Mogutin shifted his focus to visual art: His photography has been exhibited internationally and published in a wide range of venues. Author of two hardcover monographs of photography, “Lost Boys” and “NYC Go-Go,” Mogutin has had seven books published in Russian. Winner of the Andrey Bely Prize for Poetry (2000), his poetry, fiction, essays, and interviews have appeared in numerous publications and anthologies in six languages. Mogutin has translated Allen Ginsberg’s poetry, William S. Burroughs’ essays, and Dennis Cooper’s fiction into Russian. He appeared in Bruce LaBruce’s “Skin Flick” (1999) and Laura Colella’s independent feature “Stay Until Tomorrow” (2004). His third photography book is scheduled to come out in fall 2009. Exploring commodification of youth in our consumer society, his “Stock Boyz” collages are a whimsical amalgam of nude male figures, Eastern European porn sites, and stock market charts from the “New York Times.”
Intimacy, typically a term reserved for couples, comes to the fore in Keren Moscovitch’s new work in which romance is implicit, commitment expected, and longevity admired. “Me Into You” investigates the limits as well as the infinite possibility of intimacy. Moscovitch delves into the private spaces of a sexually interwoven community and its depicted relationships as an active participant. Investigating how intimacy and sensual relating manifest in openly non-monogamous relationships, Moscovitch’s images draw from deep emotional resonance to raw sexuality, bodies, and gestures arrested by the camera, made available to the viewer, and presented as rich tactile environments. Stage sets for relating, inhabited spaces are integrated into viewers’ full sensory fields. Such images invite the viewer into a sexually charged atmosphere and transmit sensations of desire, tenderness, and lust.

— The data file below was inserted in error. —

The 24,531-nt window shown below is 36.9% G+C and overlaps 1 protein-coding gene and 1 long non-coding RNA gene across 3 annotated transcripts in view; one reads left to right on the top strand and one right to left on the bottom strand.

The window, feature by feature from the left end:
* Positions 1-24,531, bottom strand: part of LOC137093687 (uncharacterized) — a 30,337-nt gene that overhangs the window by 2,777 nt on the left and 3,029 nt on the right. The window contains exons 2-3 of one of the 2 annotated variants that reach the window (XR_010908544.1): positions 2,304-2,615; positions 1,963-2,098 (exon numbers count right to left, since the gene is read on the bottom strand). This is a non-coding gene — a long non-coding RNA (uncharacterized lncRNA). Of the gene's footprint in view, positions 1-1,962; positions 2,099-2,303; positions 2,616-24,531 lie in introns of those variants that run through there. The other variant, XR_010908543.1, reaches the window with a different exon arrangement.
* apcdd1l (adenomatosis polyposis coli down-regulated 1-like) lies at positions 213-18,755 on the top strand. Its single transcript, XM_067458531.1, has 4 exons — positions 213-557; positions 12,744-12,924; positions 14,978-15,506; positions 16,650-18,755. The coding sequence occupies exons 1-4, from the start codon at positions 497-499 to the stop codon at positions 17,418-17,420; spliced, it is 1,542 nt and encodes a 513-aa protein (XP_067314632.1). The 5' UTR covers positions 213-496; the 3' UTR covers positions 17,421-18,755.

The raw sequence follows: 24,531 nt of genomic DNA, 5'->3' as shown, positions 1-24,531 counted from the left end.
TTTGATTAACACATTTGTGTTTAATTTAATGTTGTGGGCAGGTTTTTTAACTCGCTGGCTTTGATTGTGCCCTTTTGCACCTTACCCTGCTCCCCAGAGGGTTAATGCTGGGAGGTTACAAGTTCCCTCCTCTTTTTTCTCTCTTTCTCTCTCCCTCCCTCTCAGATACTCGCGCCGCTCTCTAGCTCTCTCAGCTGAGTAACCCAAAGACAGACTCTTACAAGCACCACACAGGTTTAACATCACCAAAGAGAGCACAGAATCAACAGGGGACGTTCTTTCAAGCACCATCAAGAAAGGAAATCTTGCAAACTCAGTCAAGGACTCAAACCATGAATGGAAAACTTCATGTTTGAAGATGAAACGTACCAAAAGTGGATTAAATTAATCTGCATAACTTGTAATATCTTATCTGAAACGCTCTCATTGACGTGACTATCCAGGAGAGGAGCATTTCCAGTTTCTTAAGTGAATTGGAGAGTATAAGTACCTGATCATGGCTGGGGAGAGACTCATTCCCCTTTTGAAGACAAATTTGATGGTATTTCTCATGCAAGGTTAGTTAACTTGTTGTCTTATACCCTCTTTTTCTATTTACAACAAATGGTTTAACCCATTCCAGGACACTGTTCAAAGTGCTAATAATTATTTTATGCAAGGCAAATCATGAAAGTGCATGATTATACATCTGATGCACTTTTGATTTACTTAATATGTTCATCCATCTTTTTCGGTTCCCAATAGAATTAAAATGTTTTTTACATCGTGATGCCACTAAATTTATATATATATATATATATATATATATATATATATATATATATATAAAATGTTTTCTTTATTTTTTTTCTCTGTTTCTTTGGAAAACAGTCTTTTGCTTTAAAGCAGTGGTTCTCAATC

Bill Durgin work has appeared in galleries throughout the country including, most recently, the 2008 SMFA Traveling Scholars exhibition at the Museum of Fine Arts in Boston and a Solo show, Figurations, at Merge Gallery in New York. He has also exhibited at Judy Goldman Fine Arts in Boston, SF Camerawork, jennjoygallery in San Francisco, and Ego Gallery in Barcelona. In 2006 he was named as a Surface Avant Guardian award winner. Published in Paper, Corduroy, Elle, New York, Time Out New York, Hayden’s Ferry Review, and Art News, his rich and textured photographs feature wavelike arrangements of flesh and abstracted forms lacking appendages and hair. Contortion and camera perspective bring about the very movement of these sculptural works.
Obsessively crafted, Kristian Kozul’s shrine to porn star Jenna Jameson transforms banal objects into an outrageous reliquary. T.M. Davy’s paintings—with their manipulation of technique, light, and color—are a special treat and not at all what they seem at first. Additionally, the show includes “Documenta Sex,” a playful and interactive manifesto by A.A. Bronson presented in zine form.
@ SLAG Gallery
531 West 25th Street, Ground 10, NYC 10001
Through September 19, 2009